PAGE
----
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Redrapper
08-14-2010, 04:54 PM
So my film mainly takes place in an apartment. I've quite a lot of money on this thing, but I'm having trouble with the set right now, mainly because the character who owns the place is a comic book artist.

So my question arises: What's the deal with showing things like action figures and such in the background? As long as it's not the focus of the scene, is that okay? Or do I need to get permission to do so. Let's say I have a Spiderman action figure on his dresser, but we never really see the figure up close or anything, it's just in the background of his room. Or maybe there's an xbox in the corner. See what I mean?

I was told it's normally okay as long as it's not the focus of the scene.

Secondly... what are the stipulations for t shirt design. If I have my actor wearing a t-shirt showing Spike Spiegal from cowboy bebop, do I have to pay?

And lastly. Let's say I DO shoot the film with all these elements. Will I be able to enter these into film festivals? Or am I stuck with it until I can clear the rights to everything. I keep hearing about the fair use clause from what I've searched on the forums, but people seem to have different views on it.

Help?

Barry_Green
08-14-2010, 05:18 PM
Well, first, "fair use" isn't a right -- it's a defense against a claim of infringement. And it's primarily oriented towards news, teaching, or reviews. So you really wouldn't have any protection based upon the fair use doctrine.

However, what you're describing sounds pretty incidental, and I doubt anyone is going to care. I mean, if you are a big-budget film and you're using copyrighted posters and materials to dress your sets, that's one thing. If you're making a little personal film that may or may not ever make it into some festival exhibition, and all the uses of figures/etc are incidental, then it may still be an infringement but one in which nobody really cares. Sort of like going 72 in a 70mph zone -- that's a violation of the law, but it's extremely unlikely that any law enforcement officer is going to bother.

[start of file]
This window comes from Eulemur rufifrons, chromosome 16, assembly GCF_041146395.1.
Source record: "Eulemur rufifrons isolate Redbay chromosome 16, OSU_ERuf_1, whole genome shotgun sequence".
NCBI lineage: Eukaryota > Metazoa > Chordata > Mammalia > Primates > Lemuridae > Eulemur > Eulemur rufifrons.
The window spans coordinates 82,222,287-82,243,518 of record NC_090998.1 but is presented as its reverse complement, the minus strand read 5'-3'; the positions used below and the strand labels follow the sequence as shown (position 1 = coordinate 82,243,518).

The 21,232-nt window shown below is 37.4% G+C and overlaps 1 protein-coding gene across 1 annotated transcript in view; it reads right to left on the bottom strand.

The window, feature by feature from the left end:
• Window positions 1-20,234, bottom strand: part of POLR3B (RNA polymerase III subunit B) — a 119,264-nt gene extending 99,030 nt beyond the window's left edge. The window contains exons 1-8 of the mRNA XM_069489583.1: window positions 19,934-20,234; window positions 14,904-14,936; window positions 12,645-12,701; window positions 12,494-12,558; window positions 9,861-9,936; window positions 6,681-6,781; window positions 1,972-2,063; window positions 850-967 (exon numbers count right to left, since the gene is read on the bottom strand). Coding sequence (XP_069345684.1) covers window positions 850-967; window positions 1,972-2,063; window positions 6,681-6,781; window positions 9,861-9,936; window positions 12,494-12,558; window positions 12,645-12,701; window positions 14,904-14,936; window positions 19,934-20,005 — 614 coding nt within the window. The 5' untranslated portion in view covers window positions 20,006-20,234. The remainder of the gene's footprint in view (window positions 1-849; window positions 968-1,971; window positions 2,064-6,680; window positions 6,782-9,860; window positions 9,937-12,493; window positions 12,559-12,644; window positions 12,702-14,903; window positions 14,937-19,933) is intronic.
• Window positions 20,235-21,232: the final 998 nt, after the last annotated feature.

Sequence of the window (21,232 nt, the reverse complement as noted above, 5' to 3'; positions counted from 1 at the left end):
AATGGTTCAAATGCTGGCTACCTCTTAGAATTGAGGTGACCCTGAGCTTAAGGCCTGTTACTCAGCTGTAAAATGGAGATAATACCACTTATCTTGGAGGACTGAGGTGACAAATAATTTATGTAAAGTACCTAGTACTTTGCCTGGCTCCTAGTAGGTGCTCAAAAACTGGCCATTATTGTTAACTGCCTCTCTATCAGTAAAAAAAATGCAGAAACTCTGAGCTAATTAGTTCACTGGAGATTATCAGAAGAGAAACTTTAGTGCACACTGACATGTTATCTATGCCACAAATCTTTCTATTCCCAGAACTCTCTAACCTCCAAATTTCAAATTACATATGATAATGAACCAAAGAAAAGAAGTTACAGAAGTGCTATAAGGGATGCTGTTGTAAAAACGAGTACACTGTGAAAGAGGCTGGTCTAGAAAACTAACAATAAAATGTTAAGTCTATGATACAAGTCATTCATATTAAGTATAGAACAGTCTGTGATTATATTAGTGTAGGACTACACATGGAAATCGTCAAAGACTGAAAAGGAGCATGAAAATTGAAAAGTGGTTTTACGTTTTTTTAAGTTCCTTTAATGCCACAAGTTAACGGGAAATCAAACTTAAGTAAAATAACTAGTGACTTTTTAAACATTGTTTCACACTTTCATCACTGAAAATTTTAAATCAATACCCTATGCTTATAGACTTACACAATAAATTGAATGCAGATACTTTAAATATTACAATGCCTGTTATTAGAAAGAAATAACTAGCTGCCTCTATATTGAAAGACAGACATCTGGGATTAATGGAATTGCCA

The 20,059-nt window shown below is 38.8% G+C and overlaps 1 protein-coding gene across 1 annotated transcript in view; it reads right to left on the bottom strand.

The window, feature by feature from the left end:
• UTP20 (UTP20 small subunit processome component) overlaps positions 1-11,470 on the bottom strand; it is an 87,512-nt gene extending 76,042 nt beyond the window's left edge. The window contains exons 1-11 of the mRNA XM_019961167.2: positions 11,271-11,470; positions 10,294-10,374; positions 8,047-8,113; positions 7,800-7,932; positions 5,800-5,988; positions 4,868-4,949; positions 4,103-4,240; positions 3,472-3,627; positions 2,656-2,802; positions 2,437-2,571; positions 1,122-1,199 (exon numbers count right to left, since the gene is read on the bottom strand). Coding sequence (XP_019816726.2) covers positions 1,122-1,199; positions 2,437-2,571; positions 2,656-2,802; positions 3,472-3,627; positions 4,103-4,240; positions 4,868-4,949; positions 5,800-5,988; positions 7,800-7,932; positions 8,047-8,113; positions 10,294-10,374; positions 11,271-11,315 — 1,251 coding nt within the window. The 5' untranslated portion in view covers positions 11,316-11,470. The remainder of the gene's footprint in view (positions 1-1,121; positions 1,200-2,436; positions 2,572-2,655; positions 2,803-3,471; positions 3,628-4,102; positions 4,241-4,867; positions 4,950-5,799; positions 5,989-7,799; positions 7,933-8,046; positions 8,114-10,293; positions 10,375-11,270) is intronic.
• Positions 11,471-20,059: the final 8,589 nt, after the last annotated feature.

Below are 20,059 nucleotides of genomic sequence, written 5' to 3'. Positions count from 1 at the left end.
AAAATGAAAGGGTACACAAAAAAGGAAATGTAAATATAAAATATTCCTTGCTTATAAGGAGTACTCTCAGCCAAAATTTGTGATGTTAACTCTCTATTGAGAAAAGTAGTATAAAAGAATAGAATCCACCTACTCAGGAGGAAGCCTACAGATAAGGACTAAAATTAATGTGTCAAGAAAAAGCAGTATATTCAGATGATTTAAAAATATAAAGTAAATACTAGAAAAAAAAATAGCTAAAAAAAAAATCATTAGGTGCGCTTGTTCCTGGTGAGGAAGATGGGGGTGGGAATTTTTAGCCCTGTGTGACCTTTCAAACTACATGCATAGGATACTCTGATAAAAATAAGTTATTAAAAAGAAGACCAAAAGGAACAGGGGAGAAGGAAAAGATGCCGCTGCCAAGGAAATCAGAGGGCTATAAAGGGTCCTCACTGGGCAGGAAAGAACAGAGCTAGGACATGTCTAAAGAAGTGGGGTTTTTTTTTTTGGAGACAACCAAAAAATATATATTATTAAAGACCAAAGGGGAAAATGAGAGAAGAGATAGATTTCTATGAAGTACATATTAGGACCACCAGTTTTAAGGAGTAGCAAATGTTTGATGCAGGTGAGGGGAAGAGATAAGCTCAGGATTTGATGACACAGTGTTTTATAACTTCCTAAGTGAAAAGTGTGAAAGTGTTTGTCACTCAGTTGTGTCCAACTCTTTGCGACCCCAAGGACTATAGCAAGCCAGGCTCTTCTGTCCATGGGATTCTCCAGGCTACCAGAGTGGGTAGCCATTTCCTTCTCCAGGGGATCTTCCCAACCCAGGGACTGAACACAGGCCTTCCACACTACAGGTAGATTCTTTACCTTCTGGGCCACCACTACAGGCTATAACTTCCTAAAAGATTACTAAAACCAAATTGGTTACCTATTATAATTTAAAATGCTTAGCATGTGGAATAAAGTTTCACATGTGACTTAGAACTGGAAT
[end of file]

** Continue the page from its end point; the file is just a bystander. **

Some organizations are more open to "fan fiction" than others; Lucas even makes certain sound effects available for use in fan films. I had heard that Warner was going to be making some sort of policy or statement on fan fiction; they even set up a fan fiction section on the official Harry Potter forums on warnerbros.com. Now, what you're talking about isn't strictly "fan fiction"; fan fiction is taking and using the characters and settings of someone else's universe. You're just talking about incidental decorations.

I guess it comes down to how much you're leveraging off the other people's properties. Why do you want him to wear a specific Spike Spiegal shirt? Is it because using that character lends value to your story? If so, then that's not really an incidental use, is it? Incidental would be more likely a situation of that it doesn't really matter whether it's shown or not, whereas if it's important to the story or the character, then you are leveraging off someone else's property and that's not an incidental use.

If it's just stuff that's there and you pay it no mind and it has no bearing on the story, then that sounds about as complete a case of "incidental use" as anyone could come up with, and I'd think you'd find it pretty hard to get into trouble with anyone over a case like that. But if you're using specific stuff for a specific purpose, that's no longer incidental.

I'm not a lawyer, so take it for what it's worth.

Redrapper
08-14-2010, 05:54 PM
Well, first, "fair use" isn't a right -- it's a defense against a claim of infringement. And it's primarily oriented towards news, teaching, or reviews. So you really wouldn't have any protection based upon the fair use doctrine.

However, what you're describing sounds pretty incidental, and I doubt anyone is going to care. I mean, if you are a big-budget film and you're using copyrighted posters and materials to dress your sets, that's one thing. If you're making a little personal film that may or may not ever make it into some festival exhibition, and all the uses of figures/etc are incidental, then it may still be an infringement but one in which nobody really cares. Sort of like going 72 in a 70mph zone -- that's a violation of the law, but it's extremely unlikely that any law enforcement officer is going to bother.